With voters defeating bond for Nassau Coliseum, a big boost for the Barclays Center (if no new plan in Long Island emerges)
While it's possible some new plan may arise to house the team, or refurbish the building, where the Islanders have a lease until 2015, the demise of the Coliseum, with no replacement, would divert events to other venues.
The closest? The Barclays Center, accessible to many Long Islanders via the Long Island Rail Road. So, even without the Islanders, the Barclays Center would gain.
Hockey in Brooklyn?
And while Forest City Ratner officials have said they made a conscious decision, upon shrinking the arena, to rule out major league hockey, given the seating available and reduced sight lines.
Now, reports NetsDaily, font of murmured information in support of the arena:
But more recently, word inside the Nets is that nothing can be ruled out, that the arena can "definitely" host the NHL, whether pre-season, a small number of home games or more. Nothing has been determined but no one is dismissing the possibility anymore.Nets CEO Brett Yormark said in April, "We would love the Islanders to play a couple of games at the Barclays Center."
There are several other cities with arenas or fan bases hankering for hockey, but the devil's in the details of the deal--and there is an advantage to remaining in the New York media market.
Neil deMause rounds up the options for the Islanders in the Village Voice, in Are the Islanders Moving to Brooklyn Now or What?:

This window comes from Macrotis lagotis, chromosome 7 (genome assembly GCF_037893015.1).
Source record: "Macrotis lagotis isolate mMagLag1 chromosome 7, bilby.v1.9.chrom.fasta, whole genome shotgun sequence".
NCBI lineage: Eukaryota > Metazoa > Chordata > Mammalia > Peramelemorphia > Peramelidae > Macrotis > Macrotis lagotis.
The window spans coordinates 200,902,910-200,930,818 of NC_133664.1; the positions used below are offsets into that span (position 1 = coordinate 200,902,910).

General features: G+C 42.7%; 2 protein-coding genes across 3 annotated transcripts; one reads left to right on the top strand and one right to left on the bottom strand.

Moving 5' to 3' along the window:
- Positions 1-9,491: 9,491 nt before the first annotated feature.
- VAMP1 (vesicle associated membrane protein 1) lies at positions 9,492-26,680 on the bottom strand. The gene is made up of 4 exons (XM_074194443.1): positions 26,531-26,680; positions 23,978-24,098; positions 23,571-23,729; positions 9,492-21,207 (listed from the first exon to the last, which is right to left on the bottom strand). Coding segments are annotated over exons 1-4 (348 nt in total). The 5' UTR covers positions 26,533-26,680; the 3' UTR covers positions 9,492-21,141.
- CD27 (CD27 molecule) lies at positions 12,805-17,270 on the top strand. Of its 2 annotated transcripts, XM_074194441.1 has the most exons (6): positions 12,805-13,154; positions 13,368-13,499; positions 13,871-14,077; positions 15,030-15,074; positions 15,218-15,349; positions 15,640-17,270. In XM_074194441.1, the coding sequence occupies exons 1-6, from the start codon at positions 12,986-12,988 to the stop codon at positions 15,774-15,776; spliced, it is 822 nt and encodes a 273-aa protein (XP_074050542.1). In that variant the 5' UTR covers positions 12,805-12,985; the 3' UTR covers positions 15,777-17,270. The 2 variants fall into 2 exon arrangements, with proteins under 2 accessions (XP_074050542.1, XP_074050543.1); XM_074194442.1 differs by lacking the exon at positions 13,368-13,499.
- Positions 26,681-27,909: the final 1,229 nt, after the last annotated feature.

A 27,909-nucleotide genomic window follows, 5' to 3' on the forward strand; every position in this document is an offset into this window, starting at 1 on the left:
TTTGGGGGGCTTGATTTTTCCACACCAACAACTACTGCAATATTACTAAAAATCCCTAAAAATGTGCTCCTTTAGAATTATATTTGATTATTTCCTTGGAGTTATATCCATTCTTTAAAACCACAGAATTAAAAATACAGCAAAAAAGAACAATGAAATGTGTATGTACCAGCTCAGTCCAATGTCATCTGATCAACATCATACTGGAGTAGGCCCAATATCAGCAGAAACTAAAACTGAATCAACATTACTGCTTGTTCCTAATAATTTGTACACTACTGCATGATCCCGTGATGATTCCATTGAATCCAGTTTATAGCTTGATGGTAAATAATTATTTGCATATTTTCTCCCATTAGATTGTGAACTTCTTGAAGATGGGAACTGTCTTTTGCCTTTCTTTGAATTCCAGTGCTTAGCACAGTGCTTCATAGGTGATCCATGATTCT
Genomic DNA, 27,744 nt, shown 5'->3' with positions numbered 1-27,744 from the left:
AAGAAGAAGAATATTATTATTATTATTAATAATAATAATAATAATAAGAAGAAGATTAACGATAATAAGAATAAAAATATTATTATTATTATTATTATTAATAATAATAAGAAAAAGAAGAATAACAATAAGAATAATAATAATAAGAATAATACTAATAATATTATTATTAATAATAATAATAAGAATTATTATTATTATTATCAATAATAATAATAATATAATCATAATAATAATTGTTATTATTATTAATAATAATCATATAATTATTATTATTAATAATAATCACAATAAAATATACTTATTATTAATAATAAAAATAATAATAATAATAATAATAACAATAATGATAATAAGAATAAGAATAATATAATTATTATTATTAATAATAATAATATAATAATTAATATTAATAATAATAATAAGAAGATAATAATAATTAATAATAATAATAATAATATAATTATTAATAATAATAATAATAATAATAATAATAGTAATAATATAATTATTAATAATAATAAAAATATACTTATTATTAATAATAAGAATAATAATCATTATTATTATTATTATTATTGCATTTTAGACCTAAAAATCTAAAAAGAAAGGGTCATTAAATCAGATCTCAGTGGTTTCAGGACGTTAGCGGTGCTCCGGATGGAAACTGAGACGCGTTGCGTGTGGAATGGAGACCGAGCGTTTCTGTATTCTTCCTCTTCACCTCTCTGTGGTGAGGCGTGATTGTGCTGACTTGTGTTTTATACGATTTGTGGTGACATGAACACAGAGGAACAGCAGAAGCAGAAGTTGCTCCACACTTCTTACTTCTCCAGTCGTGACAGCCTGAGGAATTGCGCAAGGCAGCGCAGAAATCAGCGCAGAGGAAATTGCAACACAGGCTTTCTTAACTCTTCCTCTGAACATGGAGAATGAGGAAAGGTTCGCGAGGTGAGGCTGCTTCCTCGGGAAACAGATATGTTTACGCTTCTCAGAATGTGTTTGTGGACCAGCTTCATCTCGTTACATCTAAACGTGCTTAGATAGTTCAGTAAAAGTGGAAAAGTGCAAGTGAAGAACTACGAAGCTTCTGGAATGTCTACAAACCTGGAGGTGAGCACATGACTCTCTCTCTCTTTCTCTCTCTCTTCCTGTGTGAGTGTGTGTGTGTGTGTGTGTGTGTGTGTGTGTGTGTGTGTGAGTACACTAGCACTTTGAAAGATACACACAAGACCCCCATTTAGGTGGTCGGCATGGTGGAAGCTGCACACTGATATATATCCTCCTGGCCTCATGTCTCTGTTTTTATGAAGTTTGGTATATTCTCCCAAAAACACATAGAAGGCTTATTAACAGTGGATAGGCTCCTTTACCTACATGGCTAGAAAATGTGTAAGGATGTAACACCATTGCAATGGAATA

(Barclays Center CEO Brett Yormark tells the Voice in an emailed statement: "The Barclays Center will have an ice rink that can support professional hockey. Due to the venue's design, the capacity for hockey would be a few thousand seats less than for basketball. While we hope to explore hockey opportunities in the future, our primary focus at the moment is to build the best sports and entertainment venue in the world." Which doesn't answer much about what "can support" means — would it end up like the old America West Arena in Phoenix, with some seats that couldn't see the nets? — and Yormark didn't respond to questions about cost.)
Not a close vote
From today's New York Times, Nassau Voters Reject Proposal to Fix Coliseum:
With 82 percent of the ballots counted late Monday, the vote was about 57 percent to 43 percent against borrowing the money through a general obligation bond to pay for the plan, which also called for construction of a minor-league baseball park and convention space. The results marked an enormous defeat for Charles E. Wang, the owner of the Islanders, who had sought a new or refurbished arena for nearly a decade.What the voters said
The Times reports:
On Monday evening, voters at the poll at California School in Uniondale, about a mile from the arena, fell into two camps: those who thought the project would benefit Long Island in the long run, and those who did not think the project was worth paying additional taxes.The package for the Atlantic Yards project, of course, was never put to a vote, nor presented as starkly, as tax breaks and direct subsidies were spread among city, state, and federal taxpayers.
The vote yesterday, scheduled on a summer Monday rather than Election Day, drew only about ten percent of voters--likely those motivated pro and con.